Luiz Alfredo Garcia-Roza didn’t take his first stab at writing fiction until he was 59. A professor of psychology and philosophy at Rio de Janeiro’s Federal University, ensconced in psychoanalytical and philosophical theory, he wrote The Silence of the Rain, the first in his Inspector Espinosa mystery series, in 1996.
With trepidation, he sent it to Companhia das Letras, one of the top publishing houses in Brazil. “Much to my surprise,” he says, “it was not only accepted but later won the Nestlé de Literatura and Jabuti, two of the most prestigious literary prizes here.”
Buoyed, he quit his job in 1998. Now 72, he has eight novels to his name. The six previous titles in the Espinosa series (all available in the United States) have been translated from Portuguese into seven languages, and in July 2009, Alone in the Crowd, the seventh, was published in the United States, continuing Espinosa’s psychological adventures.
The prolific pace is due to a disciplined approach: every day, from 10 A.M. to 5 P.M., Garcia-Roza sits down in his office in Rio de Janeiro to write. When he needs a break, he gazes out the window or walks around the city that continues to inspire his Inspector Espinosa series. He recently paused to talk with AARP Segunda Juventud.
Q. Alone in the Crowd is the seventh novel featuring veteran police chief Inspector Espinosa. What about this character continues to fascinate you?
A. Espinosa isn’t a superhero who lives surrounded by tanned blondes. He’s like your neighbor or someone you would greet every day on the street and not even know his position. He’s reserved, well educated, and an avid reader. Because he’s a common man, readers identify with him. To give you a sense of this, people don’t ask me when my next book is coming out; they ask for the next Espinosa.
Q. How does Alone in the Crowd fit in with the rest of the series?
A. The central character is the same, and all of the books take place in Rio de Janeiro. The fact that they all share a main character and setting, however, doesn’t imply that you need to be familiar with the others. The books are completely independent of one another. The reader can read the last book first, the first book last, or in any other order they choose.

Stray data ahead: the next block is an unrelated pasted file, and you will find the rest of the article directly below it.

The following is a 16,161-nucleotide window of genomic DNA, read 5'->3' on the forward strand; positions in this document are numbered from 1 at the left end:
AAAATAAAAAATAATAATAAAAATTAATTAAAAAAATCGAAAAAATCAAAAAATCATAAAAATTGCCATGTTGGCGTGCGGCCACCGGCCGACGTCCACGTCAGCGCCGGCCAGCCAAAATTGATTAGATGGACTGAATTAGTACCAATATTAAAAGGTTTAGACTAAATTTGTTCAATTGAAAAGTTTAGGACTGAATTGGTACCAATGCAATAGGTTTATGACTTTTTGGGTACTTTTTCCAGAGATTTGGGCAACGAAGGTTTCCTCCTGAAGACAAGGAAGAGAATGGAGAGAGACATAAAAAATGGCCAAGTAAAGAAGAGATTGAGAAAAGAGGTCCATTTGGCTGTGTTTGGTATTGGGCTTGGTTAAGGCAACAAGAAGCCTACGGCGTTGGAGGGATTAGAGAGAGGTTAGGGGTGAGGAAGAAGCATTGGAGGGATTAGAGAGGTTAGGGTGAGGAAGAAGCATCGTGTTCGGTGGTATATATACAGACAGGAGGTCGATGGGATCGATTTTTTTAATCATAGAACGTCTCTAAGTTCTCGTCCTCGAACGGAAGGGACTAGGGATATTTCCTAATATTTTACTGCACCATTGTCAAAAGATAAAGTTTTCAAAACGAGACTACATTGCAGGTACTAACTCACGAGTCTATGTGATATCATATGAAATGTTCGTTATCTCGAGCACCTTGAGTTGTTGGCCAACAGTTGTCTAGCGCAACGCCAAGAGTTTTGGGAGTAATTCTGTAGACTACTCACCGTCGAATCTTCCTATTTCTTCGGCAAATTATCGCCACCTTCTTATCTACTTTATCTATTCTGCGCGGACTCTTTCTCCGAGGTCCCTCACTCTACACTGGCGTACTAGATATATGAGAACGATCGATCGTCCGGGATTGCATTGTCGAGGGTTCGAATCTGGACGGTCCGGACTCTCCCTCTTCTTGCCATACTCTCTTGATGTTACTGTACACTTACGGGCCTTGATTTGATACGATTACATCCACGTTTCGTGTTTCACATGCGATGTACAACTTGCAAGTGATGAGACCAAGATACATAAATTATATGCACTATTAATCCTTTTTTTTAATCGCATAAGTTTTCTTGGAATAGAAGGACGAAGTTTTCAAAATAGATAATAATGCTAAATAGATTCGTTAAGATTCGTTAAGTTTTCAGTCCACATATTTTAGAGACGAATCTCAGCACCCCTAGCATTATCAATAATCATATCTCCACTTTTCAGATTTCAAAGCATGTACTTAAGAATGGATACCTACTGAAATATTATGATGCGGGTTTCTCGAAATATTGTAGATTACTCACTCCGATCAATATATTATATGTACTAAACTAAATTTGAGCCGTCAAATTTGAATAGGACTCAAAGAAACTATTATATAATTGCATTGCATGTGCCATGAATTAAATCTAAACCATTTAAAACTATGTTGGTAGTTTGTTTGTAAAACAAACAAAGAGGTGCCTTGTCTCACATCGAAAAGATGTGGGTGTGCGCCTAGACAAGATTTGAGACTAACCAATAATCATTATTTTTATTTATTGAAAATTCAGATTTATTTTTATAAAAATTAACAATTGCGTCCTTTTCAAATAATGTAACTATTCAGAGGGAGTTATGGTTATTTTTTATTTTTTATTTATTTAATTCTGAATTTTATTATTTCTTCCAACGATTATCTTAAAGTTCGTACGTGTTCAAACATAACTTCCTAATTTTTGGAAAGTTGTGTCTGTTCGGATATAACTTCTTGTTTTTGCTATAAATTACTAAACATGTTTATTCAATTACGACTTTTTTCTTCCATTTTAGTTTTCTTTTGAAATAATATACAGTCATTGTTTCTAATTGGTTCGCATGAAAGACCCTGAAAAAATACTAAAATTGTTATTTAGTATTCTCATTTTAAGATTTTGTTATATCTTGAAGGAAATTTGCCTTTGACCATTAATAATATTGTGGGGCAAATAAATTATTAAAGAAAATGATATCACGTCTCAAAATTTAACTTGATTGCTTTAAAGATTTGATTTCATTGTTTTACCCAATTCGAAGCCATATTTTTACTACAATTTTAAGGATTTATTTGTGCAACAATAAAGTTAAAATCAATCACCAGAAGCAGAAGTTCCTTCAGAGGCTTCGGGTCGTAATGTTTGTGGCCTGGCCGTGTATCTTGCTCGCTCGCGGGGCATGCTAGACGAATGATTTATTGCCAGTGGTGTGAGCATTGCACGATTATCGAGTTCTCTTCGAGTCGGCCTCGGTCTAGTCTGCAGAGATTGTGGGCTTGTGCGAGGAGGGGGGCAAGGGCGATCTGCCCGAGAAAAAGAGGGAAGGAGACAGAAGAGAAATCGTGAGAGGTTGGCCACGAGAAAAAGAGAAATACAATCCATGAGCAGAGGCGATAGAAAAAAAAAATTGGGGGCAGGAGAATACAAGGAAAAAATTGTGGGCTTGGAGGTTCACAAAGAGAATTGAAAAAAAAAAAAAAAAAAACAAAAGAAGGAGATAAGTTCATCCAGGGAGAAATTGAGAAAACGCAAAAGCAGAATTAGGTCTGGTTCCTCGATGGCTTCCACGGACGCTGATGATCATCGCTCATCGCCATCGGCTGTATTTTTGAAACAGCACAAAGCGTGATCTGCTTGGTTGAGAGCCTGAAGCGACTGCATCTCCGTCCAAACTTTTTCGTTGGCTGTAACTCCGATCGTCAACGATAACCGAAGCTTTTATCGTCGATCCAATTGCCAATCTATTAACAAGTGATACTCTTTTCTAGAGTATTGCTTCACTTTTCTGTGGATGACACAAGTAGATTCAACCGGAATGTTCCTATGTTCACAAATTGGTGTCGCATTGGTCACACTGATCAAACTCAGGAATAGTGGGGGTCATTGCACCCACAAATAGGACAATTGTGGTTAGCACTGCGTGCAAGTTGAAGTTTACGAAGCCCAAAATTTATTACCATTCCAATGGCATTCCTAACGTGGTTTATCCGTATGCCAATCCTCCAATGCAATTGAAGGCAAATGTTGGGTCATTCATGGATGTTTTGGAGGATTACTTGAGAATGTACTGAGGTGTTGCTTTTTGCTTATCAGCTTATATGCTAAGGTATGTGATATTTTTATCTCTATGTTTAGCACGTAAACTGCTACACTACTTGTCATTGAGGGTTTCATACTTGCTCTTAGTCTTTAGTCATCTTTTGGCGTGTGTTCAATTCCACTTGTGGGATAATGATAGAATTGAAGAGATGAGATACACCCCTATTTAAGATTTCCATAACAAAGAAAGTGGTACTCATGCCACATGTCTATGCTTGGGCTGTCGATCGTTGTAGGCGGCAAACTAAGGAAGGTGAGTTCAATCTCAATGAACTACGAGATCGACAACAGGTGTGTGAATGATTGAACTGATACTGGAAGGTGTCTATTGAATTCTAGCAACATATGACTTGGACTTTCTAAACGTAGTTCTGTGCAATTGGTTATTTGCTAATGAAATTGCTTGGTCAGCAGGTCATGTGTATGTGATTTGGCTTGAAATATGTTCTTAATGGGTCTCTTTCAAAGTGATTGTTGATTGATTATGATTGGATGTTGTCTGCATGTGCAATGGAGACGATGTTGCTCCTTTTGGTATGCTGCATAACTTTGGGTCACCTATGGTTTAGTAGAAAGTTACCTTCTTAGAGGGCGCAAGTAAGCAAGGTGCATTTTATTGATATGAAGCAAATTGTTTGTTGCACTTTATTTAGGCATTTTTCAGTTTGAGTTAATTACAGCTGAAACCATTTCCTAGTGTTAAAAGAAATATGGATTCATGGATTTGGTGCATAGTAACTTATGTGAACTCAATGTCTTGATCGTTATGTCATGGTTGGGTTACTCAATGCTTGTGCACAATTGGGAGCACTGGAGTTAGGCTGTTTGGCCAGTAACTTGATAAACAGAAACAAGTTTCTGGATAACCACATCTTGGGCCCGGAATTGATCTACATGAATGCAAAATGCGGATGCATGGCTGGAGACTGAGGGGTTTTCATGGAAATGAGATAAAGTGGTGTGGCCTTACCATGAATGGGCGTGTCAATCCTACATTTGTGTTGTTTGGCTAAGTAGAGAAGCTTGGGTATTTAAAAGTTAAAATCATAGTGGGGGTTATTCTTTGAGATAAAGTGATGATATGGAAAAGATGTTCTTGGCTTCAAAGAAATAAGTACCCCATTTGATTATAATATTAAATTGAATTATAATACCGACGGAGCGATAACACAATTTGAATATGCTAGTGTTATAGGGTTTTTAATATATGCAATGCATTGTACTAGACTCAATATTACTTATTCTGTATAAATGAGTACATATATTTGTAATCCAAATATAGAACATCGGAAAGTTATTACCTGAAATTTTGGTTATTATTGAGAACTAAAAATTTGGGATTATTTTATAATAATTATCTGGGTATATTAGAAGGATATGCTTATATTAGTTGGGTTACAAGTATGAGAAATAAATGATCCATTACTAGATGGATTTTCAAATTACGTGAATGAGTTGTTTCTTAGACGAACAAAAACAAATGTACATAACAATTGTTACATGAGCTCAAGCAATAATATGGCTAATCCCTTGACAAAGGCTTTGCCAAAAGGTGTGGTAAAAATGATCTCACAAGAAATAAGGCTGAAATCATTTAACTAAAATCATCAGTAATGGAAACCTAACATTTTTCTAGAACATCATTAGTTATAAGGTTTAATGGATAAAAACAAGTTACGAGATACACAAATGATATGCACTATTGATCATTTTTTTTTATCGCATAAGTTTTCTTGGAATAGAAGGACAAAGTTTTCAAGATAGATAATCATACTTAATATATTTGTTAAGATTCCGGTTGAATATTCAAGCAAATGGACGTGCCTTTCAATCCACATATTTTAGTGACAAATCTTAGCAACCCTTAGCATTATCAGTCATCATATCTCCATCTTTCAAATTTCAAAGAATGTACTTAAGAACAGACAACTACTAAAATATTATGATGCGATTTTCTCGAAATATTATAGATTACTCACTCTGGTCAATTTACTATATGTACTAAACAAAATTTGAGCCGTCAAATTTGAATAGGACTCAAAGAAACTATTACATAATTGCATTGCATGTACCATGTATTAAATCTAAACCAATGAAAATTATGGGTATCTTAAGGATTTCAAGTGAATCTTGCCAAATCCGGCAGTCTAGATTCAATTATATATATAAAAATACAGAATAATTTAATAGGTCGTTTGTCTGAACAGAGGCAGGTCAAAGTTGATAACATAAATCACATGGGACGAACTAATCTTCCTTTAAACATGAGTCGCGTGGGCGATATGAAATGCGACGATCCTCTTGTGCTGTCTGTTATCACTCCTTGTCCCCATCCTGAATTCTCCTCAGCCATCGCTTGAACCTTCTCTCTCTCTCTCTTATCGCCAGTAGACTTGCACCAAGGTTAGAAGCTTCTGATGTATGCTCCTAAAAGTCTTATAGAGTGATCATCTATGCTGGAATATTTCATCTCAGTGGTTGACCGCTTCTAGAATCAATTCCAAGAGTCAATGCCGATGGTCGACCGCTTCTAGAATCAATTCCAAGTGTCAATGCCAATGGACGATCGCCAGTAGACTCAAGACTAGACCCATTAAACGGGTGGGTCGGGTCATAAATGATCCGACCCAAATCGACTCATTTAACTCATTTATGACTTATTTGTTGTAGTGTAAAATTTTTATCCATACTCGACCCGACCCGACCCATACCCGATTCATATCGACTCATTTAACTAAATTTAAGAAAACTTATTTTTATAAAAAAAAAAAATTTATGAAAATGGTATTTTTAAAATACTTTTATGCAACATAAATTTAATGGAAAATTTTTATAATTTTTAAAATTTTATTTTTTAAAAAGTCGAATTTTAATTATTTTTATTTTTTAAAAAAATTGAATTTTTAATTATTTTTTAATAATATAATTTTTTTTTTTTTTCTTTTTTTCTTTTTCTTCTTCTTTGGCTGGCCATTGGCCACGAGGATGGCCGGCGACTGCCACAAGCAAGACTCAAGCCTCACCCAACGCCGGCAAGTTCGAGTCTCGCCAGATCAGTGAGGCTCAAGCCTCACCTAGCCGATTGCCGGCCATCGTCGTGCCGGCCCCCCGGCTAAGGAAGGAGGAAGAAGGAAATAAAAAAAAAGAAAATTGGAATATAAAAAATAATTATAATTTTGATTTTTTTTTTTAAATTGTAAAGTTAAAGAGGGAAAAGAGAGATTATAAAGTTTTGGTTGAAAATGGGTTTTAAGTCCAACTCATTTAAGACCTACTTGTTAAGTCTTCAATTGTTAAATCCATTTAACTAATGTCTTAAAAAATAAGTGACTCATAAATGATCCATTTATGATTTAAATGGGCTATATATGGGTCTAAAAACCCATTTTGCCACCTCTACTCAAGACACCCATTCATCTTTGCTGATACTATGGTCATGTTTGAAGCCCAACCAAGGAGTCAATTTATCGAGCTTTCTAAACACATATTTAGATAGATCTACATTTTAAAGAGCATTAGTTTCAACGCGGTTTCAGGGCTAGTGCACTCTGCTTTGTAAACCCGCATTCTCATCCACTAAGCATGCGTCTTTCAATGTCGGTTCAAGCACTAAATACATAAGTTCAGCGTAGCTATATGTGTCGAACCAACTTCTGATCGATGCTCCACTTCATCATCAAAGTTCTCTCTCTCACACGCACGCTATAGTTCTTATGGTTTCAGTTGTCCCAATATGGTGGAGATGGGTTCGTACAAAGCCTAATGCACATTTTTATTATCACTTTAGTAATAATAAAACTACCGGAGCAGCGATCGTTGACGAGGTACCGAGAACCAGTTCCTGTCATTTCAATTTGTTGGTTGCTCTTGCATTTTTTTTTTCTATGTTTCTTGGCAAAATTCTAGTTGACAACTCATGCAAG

Q. How does Inspector Espinosa compare with other detective characters our readers may also be familiar with, like Hercule Poirot, Ellery Queen, Philip Marlowe, and Sherlock Holmes?
A. He’s certainly not Raymond Chandler’s Philip Marlowe or Dashiell Hammett’s Sam Spade. When authors write, they often try to create exceptional characters, like Rex Stout’s Nero Wolfe. I like these authors and characters a lot, but Espinosa doesn’t seem like these; he’s sort of like a character you may find in Georges Simenon or Lawrence Block. It’s very difficult to make precise comparisons because Espinosa is a common man. He’s an ordinary public official.
Q. You capture the inner workings of Inspector Espinosa’s mind by showing how he trails a developing case using intuition and relentless questioning. What kind of research did this require?
A. I conducted research before I wrote my first book, because I hadn’t even entered into a police station. I asked a friend of mine who is a criminal lawyer to take me to one and show me how it functions. That helped add an authenticity to my character and story. But since then I never research extensively. I usually begin with an image or situation and begin to unravel a story that I attempt to structure and use to create a plot.